The Danders. My go to sanctuary. My dream home. The palace of parties, people, friends, occasions, families, of life, and death. Making endless memories in this particular house was about to end. At Christmas 2021 I didn’t even know it was going to be the last time I’d dress each room with Santas, Rudolph, baubles and trees. As we packed away the twinkling lights in January 2022, little did we know they’d be adorning somewhere else in December. Somewhere smaller, somewhere not here. Somewhere not the Danders.
When we bought this house, we threw caution to the wind, yes it was more expensive, yes it needed lots doing, yes it was old and draughty. But I was in heaven. It was my most dreamt about dream, my very own unique, vintage and quirky home. And we worked our fingers to the bone to make it special. We were not the first owners, but the second family to have lived there since it was renovated from a derelict building in 1972. We brought it back to life with colour, restored its windows, added a fireplace, renovated its kitchen, improved the bathrooms, laid new floors, added new doors and made it warm and cosy.
Then the Lion suggested it was time to sell. A bell tolled. I felt the weight of my love for this home crushed by his pragmatic and sensible reasoning. The walls seemed to ache with depression at the very thought of us parting, closing in on me to prevent me leaving. The doors creaked painfully with every sigh I uttered, non-accepting of the decision I had not wanted to make. I was bereft. I would lie still in bed, listening to the sounds of the house in the dark. The wind, as it hurled through the garden on its way to the ocean, seemed to circle a little longer than usual enveloped by my sadness and the inevitability of our departure, it relished the change I was struggling to accept.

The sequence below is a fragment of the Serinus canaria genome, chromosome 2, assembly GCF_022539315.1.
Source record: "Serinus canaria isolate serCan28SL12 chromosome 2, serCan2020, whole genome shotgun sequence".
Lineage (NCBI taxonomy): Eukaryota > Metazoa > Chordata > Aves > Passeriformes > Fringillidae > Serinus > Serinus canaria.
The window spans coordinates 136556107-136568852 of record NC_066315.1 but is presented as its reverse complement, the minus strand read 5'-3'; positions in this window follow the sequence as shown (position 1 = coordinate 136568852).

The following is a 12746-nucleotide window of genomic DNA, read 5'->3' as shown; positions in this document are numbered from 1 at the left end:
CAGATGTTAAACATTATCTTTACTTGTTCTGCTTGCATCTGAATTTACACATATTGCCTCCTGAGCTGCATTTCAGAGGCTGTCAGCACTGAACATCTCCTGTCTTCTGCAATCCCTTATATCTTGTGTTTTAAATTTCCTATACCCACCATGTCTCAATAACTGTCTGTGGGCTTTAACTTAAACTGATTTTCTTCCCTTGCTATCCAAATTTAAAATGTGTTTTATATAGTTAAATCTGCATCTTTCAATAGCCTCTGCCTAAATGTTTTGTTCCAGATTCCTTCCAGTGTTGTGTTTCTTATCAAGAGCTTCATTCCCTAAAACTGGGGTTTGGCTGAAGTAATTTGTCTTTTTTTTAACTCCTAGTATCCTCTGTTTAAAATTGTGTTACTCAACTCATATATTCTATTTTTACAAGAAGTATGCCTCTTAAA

The sign was erected, piercing the fence, stabbing at my heart knowing this was the end and standing erect and proud as if it was all it could do. I couldn’t face showing anyone my home. Pretending it was all so perfunctory when inside I was melting away with the memories. Each time a visitor arrived we’d make ourselves scarce and ponder the outcome. A little bit of bitterness crept into my thinking. But I also knew, as the Lion did, it was time.
Then suddenly it was sold. The packing was arranged, decluttering underway. Items, too large for the downsize, left to the new owners. The rooms, empty and hollow, the floors echoing the footsteps of 350 years of memories. We were only part of the story. A small but insignificant aspect of its history.
As I walked through the rooms, checking everything was in order, I felt a swelling in my throat. I coughed but only managed to splutter before the emotions escaped, breaking out of the chains tethering them to my heart. Running amok I was shocked to hear myself sob loudly. I recognised the loss of this part of me was a cumulative memory of the children’s laughter, the friends, the family times, the loss, the arrivals, the Christmases, the dinner parties, the memories of good times we’d had here. As I turned the key in the lock for the last time I knew a little of my heart would always be here. And where we had left our mark.